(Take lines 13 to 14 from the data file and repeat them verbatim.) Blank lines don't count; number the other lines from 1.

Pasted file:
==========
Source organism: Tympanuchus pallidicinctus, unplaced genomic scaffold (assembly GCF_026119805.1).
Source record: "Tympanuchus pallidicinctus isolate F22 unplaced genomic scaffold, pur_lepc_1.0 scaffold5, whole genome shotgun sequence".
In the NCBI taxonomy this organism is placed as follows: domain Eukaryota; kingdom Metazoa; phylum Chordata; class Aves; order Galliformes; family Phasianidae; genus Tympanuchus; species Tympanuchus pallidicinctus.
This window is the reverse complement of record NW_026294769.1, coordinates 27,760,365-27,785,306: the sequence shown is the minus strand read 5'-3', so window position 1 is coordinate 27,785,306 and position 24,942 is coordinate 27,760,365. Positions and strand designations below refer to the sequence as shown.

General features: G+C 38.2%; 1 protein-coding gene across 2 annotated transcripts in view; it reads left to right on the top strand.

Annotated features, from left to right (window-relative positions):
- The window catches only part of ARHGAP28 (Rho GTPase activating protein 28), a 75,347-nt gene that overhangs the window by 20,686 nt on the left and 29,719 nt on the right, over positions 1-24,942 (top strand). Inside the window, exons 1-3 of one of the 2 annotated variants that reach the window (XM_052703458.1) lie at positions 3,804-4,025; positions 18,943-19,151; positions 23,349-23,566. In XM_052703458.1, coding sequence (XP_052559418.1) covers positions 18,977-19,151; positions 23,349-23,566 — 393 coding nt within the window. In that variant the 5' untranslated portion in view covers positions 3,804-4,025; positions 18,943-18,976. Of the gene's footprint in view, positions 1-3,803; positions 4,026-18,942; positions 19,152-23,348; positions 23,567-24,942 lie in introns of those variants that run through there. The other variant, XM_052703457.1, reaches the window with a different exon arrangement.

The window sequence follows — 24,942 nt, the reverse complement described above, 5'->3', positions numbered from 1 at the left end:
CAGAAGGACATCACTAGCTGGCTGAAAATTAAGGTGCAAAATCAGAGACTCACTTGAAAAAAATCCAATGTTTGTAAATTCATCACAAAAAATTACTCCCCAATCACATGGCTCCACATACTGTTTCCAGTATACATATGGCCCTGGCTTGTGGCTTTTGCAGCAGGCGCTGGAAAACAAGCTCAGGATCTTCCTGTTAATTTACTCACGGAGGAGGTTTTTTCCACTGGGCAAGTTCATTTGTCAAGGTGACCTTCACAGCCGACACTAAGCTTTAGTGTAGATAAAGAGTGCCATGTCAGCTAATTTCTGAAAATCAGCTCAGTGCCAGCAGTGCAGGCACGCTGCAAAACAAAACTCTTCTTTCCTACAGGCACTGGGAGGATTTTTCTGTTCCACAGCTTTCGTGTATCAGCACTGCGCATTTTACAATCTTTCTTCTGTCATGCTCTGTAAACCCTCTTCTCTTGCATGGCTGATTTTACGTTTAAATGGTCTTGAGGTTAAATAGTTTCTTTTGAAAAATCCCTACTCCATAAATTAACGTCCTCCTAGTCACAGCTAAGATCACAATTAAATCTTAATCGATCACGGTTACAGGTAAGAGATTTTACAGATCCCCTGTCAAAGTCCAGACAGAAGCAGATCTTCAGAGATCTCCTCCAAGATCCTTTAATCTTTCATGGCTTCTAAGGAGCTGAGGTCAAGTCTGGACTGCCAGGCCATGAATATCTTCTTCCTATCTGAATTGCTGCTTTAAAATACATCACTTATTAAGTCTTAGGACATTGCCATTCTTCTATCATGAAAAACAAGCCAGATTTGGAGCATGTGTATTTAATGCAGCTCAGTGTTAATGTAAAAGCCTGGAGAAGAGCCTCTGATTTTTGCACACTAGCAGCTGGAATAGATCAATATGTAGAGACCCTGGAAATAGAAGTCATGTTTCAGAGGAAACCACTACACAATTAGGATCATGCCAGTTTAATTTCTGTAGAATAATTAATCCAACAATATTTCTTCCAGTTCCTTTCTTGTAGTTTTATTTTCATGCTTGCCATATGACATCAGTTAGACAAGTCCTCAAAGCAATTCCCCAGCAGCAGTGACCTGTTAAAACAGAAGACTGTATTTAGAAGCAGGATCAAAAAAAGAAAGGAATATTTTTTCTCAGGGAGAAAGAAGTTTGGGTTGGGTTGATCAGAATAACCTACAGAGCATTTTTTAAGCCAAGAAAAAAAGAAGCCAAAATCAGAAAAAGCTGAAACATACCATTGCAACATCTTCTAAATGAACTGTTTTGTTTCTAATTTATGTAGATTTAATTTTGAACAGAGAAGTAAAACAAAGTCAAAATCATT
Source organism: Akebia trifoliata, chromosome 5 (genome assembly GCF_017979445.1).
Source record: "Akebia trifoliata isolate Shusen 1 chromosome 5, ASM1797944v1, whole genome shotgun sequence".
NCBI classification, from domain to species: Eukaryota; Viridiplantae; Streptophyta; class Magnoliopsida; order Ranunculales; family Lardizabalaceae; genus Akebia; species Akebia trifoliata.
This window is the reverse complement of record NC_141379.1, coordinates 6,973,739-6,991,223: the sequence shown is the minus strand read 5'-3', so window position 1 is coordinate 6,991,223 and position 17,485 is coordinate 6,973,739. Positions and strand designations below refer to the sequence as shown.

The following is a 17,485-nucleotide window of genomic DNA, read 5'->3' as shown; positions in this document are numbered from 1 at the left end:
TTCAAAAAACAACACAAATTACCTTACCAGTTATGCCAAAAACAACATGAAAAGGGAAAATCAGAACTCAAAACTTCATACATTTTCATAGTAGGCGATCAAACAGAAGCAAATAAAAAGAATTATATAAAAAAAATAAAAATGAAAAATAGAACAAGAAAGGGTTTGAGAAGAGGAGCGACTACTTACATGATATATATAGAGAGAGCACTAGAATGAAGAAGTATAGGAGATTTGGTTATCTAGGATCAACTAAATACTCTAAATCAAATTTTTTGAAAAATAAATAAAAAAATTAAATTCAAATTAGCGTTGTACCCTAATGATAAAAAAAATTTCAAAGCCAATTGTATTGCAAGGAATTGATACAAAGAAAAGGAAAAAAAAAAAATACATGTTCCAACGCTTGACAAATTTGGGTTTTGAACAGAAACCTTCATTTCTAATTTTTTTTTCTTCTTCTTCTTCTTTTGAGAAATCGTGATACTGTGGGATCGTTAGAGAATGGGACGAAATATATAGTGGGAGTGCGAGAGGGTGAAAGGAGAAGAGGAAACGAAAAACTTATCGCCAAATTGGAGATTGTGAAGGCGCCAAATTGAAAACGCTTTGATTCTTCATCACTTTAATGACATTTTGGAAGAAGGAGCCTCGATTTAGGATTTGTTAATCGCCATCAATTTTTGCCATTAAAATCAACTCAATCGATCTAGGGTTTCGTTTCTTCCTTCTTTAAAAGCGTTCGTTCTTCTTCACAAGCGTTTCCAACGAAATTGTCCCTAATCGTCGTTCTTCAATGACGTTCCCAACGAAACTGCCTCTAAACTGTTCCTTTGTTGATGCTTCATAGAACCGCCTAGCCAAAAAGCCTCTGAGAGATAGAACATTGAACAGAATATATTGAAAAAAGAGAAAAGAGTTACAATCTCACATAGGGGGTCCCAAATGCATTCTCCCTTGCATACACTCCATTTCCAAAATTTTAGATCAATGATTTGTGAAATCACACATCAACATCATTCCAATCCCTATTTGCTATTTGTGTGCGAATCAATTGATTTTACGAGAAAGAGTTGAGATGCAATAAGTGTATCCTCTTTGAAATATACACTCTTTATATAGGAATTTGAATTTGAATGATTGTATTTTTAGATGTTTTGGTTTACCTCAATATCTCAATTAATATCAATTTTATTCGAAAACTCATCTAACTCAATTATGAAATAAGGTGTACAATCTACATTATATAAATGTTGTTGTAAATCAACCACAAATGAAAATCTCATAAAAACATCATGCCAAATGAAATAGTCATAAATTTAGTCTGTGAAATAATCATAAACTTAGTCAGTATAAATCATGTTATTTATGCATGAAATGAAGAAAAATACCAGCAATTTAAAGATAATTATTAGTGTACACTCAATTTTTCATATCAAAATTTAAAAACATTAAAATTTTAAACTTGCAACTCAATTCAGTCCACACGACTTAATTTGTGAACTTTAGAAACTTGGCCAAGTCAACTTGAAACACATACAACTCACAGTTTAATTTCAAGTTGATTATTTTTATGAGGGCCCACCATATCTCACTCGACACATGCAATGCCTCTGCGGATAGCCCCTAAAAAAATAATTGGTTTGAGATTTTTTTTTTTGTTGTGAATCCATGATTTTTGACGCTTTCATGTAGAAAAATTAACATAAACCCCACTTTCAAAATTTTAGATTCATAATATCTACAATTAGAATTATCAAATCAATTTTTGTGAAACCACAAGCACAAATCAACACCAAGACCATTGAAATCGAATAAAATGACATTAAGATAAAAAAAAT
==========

This window is the reverse complement of record NC_141379.1, coordinates 6,973,739-6,991,223: the sequence shown is the minus strand read 5'-3', so window position 1 is coordinate 6,991,223 and position 17,485 is coordinate 6,973,739. Positions and strand designations below refer to the sequence as shown.

The following is a 17,485-nucleotide window of genomic DNA, read 5'->3' as shown; positions in this document are numbered from 1 at the left end: